Adventures in a Perilous Realm Exhibition

Cockenzie House, 22 Edinburgh Road, Cockenzie EH32 0SZ

1st March 2024 – 4th April 2024 (10am-4pm) 



Martin Coventry


 I have always drawn or painted, not least because my parents met at art school and were both art teachers. 

The results, however, were always mixed. My drawing was adequate, only occasionally good; my painting clumsy. I had (and have) a tendency to rework, perhaps overwork. With pencil this leads to the paper being worn through from over use of the rubber and in painting just a spreading messy brown disaster. Art was frustrating.

So, though I strived and, especially when young, had time to work at my art, nothing much of quality resulted except a few decent drawings, only a couple of which were worthy enough to make it into a frame and onto a wall.

And, of course, paying work and relationships and life intervened.

Many, many years passed…

The first inkling of what may be to come was a humble painting in poster paints of Tantallon Castle, made one afternoon with Rachel, my favourite great niece. 

I was surprised that my effort looked like Tantallon Castle, was even a bit good, and a simple technique dawned for constructing a painting.

Then, before that could be explored, along came the menace of Covid, those strange, disquieting, frightening and confining months and eventually years.

At first soothing Bob Ross was only an aid to slumber, as he appeared on late-night tele, brushes in hand while gently, merrily, quietly daubing away at his 18"x24" canvas with his happy little accidents and big trees and too many squint cabins.

But sleep often eluded me and I began to watch his shows.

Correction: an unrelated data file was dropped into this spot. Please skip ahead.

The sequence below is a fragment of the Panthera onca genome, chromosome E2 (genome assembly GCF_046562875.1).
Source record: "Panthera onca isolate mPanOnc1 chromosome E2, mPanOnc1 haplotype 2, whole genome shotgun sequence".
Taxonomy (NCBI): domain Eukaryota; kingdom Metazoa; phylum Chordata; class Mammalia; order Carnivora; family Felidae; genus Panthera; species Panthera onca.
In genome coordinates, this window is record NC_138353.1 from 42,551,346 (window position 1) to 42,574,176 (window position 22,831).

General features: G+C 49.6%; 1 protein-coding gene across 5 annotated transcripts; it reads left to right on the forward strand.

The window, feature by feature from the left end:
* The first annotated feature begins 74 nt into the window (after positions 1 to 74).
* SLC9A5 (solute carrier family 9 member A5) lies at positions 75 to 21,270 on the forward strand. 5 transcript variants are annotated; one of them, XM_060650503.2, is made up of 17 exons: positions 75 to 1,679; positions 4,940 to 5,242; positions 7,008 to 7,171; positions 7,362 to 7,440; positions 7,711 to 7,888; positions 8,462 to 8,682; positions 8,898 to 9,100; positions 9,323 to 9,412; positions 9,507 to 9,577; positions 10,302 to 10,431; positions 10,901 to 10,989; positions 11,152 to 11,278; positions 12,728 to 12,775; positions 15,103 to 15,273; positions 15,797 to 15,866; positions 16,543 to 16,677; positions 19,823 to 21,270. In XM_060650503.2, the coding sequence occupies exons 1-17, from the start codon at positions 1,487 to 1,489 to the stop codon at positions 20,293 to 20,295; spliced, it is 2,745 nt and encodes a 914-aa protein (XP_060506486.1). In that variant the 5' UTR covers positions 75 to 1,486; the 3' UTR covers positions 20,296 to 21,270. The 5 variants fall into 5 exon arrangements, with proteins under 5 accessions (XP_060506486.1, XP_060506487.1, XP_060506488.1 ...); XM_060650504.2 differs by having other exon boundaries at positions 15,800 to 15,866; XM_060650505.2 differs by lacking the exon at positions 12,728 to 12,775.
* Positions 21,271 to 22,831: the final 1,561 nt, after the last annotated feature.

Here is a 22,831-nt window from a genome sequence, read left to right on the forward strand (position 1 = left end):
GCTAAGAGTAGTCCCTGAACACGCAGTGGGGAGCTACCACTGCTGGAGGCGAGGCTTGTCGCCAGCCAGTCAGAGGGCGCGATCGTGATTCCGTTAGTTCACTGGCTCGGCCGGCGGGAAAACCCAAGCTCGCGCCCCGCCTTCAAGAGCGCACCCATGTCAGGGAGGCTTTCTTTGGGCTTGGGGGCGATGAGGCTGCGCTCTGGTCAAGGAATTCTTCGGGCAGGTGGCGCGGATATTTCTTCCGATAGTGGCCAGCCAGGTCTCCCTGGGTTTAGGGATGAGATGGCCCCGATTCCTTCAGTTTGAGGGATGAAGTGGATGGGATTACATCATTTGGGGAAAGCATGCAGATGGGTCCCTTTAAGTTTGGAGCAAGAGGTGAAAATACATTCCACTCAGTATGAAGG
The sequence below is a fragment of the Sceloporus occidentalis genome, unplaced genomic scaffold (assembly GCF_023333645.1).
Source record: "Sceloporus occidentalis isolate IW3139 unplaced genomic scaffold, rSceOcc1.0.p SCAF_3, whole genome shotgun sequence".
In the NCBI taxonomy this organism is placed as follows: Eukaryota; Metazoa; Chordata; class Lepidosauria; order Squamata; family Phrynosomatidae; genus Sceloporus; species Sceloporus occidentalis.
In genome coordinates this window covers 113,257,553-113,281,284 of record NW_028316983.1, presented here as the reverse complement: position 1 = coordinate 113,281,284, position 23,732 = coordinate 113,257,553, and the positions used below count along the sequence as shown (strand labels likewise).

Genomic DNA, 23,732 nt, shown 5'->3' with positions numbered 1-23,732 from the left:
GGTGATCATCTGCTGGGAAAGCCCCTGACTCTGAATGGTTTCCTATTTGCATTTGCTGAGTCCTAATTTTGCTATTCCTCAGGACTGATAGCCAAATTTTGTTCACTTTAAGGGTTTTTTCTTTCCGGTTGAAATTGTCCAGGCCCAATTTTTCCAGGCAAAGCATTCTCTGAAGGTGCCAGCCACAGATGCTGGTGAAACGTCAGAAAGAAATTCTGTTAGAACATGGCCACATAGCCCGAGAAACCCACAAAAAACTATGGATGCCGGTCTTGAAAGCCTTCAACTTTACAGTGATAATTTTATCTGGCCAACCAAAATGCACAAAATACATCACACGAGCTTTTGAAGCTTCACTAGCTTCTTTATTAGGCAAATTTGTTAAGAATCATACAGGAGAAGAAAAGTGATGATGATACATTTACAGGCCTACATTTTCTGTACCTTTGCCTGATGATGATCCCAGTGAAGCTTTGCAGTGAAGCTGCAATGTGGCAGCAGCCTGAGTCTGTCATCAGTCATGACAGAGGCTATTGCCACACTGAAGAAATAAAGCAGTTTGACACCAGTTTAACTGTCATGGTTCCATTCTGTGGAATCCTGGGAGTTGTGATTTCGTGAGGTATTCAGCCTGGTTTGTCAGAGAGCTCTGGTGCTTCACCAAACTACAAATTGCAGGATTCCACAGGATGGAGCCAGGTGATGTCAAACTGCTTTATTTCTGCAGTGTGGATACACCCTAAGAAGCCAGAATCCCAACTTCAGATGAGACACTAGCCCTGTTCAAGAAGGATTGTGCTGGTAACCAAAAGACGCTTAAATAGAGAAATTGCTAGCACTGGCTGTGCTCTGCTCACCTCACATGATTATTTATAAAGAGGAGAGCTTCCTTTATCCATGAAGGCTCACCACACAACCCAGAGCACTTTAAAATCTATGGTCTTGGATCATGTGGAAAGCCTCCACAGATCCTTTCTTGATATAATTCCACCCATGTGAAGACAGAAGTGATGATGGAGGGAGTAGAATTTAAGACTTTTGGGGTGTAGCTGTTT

And his technique and advice and experience began to sink in. A clear method for painting landscapes, for creating skies and mountains and trees and water that looked like skies and mountains and trees and water.

I wanted to try that. My mother had instructed me how to draw and paint but either I was not listening, had not understood or her instruction was not right (for me). I have to admit I usually came away disheartened from our critical sessions. Now I had a technique I could understand and replicate.

What was (and is) great about Bob is his methodology, his joy of painting: not to fear the process or the outcome.

I was not very good at the beginning, far from it, but I could paint a scene that looked like a landscape, albeit lacking subtlety and with heaped rutted paint seemingly inches deep.

So I painted, repeatedly. And (hopefully) improved. And one of the great things about oil paints is that areas can be entirely reworked and even completely obliterated by being scraped off. This so suited me. The power to move mountains and even flatten them.

Since I was a teenager, after consuming books from Lord of the Rings to Conan the Barbarian, I have also written fantasy stories and then novels (I am still hoping to get my thunderous quintology, called the The Sisterhoods, published. Have a look if you have a notion though gore and lust abound). 

Art and writing blended. I pictured all those scenic places in my tales and then manifested them in paint. Places I wanted to see and even visit. And I lost myself.

It's now two years since I got my first canvas and tubes of prussian blue and vandyke brown and sap green and that most excellent of inventions a tube squidger to get the last drop of paint out.

The results are my first exhibition, Adventures in a Perilous Realm

Perilous for  two reasons: I could and do spend hours and even days in that world alone with brushes and palette and the odd stray cat that would pass in the early hours of the morning. Although creative and productive, painting was also engrossing to the neglect of proper nutrition, sleep, exercise and much else, heady as I often was from the linseed oil, half blind from staring at the canvas, fingers and toes frozen, and splattering yet another garment with oil paint.

And perilous because the world I portray is a dangerous place of looming mountains and pathless forests and cascading rivers, and I was never sure what new wonder I would encounter. Not in truth as perilous or hazardous or hideous as the real world. But nevertheless a realm of magic, mystery and beauty where wood elfs still roam and the sea sighs on the sundering shores of Middle Earth.

Martin Coventry

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